And if you were sharp-eyed last night, you would have noticed I did the usual “soft opening” by updating the widget before this post was finished and set to be placed up at this early hour.

So, Delaware, here is the voting guide you need this fall – use it wisely.

Announcing: the 2018 monoblogue Accountability Project

June 4, 2018 · Posted in All politics is local, Campaign 2018, Delmarva items, Maryland Politics, Politics, State of Conservatism · Comments Off on Announcing: the 2018 monoblogue Accountability Project 

For the twelfth year in a row, I have graded all the legislators in the Maryland General Assembly (189 this year, thanks to the passing and replacement of a State Senator) based on their voting patterns on a number of key issues. Beginning with sine die back in April, I started looking into floor votes trying to find those which reflected conservative principles, with an eye on civil liberties as well. The final product, all 20 pages, can be found right here or, until the 2018 election, in its usual sidebar location.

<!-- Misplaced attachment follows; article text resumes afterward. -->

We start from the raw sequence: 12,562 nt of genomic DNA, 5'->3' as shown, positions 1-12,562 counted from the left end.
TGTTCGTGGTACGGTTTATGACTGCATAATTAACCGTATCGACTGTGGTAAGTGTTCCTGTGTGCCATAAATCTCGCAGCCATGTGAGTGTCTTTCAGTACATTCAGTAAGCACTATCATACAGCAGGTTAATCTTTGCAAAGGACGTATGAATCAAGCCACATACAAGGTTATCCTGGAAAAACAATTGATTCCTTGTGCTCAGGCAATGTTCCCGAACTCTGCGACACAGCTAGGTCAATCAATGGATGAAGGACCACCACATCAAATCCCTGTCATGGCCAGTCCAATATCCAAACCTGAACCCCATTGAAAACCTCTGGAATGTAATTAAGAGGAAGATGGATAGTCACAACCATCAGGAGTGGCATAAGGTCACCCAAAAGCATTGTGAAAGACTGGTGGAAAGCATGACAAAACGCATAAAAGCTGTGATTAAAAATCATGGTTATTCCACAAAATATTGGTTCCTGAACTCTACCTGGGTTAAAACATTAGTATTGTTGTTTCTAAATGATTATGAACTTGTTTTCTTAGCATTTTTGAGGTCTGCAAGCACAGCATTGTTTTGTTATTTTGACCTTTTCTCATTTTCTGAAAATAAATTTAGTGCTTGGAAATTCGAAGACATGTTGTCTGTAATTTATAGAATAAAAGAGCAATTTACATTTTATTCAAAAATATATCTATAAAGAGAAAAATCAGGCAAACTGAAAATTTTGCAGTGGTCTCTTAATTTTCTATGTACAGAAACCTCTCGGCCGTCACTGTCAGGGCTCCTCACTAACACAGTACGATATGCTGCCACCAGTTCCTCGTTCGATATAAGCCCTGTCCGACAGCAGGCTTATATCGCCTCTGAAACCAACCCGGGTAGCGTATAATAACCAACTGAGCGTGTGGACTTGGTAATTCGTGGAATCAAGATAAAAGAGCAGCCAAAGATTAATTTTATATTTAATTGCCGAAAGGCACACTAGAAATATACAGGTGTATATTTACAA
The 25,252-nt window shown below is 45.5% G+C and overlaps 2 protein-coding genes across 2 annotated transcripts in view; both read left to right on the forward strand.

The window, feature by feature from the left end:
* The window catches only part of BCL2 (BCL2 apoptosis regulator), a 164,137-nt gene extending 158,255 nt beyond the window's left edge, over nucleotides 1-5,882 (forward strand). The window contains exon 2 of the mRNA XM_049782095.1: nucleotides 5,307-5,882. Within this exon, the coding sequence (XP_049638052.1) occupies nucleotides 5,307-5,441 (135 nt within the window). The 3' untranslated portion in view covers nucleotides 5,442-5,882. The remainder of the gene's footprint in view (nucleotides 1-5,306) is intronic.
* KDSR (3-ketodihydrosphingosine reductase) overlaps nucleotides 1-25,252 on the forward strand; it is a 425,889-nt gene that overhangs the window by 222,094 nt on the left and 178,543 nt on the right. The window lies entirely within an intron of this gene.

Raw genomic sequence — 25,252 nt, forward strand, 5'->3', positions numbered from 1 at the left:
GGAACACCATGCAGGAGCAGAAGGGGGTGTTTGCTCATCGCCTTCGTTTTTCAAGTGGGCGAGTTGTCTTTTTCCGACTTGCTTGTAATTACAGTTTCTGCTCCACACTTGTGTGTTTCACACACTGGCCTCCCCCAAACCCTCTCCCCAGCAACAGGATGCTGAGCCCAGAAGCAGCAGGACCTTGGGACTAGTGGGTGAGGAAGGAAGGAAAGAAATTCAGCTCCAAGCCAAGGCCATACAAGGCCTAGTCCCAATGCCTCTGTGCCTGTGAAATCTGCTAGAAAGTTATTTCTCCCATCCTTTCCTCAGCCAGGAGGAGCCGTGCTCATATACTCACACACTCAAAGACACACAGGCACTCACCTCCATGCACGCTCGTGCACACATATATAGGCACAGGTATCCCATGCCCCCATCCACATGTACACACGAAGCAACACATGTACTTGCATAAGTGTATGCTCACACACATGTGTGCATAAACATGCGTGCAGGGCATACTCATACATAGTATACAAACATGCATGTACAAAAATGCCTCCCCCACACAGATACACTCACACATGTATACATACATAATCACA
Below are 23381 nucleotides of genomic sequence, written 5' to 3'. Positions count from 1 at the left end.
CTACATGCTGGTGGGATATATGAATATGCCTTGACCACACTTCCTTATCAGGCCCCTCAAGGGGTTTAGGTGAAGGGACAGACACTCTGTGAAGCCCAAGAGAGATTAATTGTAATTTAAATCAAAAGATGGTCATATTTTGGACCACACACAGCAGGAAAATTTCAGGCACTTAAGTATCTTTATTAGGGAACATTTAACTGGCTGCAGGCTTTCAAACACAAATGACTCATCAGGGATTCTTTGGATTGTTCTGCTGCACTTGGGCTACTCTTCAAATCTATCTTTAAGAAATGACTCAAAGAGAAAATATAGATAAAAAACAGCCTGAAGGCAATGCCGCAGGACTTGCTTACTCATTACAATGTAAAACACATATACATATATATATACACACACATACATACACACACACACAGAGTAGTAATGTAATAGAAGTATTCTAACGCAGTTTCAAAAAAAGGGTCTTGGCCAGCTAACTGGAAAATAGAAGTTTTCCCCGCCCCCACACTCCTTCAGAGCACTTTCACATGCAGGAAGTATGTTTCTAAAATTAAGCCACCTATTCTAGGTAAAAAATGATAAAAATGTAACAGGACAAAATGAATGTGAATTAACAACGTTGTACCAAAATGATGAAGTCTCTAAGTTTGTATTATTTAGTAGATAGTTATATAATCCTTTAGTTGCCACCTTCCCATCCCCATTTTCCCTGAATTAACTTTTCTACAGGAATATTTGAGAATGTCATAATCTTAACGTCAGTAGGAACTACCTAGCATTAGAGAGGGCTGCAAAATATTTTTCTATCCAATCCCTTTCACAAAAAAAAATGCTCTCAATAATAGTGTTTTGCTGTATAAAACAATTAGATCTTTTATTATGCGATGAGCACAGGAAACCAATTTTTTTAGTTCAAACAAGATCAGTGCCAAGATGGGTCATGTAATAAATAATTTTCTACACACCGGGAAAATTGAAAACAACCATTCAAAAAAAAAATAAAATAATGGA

Once again the number of relevant issues dictated I use all floor votes, as I had in the early years before committee votes were made readily available. Also. three of the 25 votes are veto override votes, two from legislation carried over from 2017 and the other from a bill proposed this session.

Because it’s an election year, I have also rearranged the lists of legislators in both House of Delegates and Senate to reflect whether they are not seeking re-election, are unopposed (like my local Delegate, Carl Anderton), running for another office, or simply looking for another term. (Hint: the majority don’t deserve one. If you can’t even get one vote on my list correct, begone!)